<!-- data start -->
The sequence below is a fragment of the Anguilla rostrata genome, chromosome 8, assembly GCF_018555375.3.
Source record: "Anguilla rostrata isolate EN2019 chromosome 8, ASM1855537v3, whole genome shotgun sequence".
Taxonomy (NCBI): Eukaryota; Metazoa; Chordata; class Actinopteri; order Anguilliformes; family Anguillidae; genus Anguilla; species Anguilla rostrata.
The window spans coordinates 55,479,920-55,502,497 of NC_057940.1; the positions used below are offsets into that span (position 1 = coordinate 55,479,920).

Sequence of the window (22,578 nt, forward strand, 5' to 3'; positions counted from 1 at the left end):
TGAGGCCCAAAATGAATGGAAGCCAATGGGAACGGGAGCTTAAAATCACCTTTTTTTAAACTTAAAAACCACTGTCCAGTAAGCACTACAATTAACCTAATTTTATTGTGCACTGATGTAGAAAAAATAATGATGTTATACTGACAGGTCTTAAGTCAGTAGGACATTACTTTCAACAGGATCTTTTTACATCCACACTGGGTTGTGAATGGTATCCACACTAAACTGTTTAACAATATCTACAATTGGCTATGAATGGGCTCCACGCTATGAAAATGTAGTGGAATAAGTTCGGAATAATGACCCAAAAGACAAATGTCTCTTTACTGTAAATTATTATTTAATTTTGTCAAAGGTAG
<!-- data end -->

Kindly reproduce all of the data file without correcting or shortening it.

The sequence below is a fragment of the Anguilla rostrata genome, chromosome 8, assembly GCF_018555375.3.
Source record: "Anguilla rostrata isolate EN2019 chromosome 8, ASM1855537v3, whole genome shotgun sequence".
Taxonomy (NCBI): Eukaryota; Metazoa; Chordata; class Actinopteri; order Anguilliformes; family Anguillidae; genus Anguilla; species Anguilla rostrata.
The window spans coordinates 55,479,920-55,502,497 of NC_057940.1; the positions used below are offsets into that span (position 1 = coordinate 55,479,920).

Sequence of the window (22,578 nt, forward strand, 5' to 3'; positions counted from 1 at the left end):
TGAGGCCCAAAATGAATGGAAGCCAATGGGAACGGGAGCTTAAAATCACCTTTTTTTAAACTTAAAAACCACTGTCCAGTAAGCACTACAATTAACCTAATTTTATTGTGCACTGATGTAGAAAAAATAATGATGTTATACTGACAGGTCTTAAGTCAGTAGGACATTACTTTCAACAGGATCTTTTTACATCCACACTGGGTTGTGAATGGTATCCACACTAAACTGTTTAACAATATCTACAATTGGCTATGAATGGGCTCCACGCTATGAAAATGTAGTGGAATAAGTTCGGAATAATGACCCAAAAGACAAATGTCTCTTTACTGTAAATTATTATTTAATTTTGTCAAAGGTAG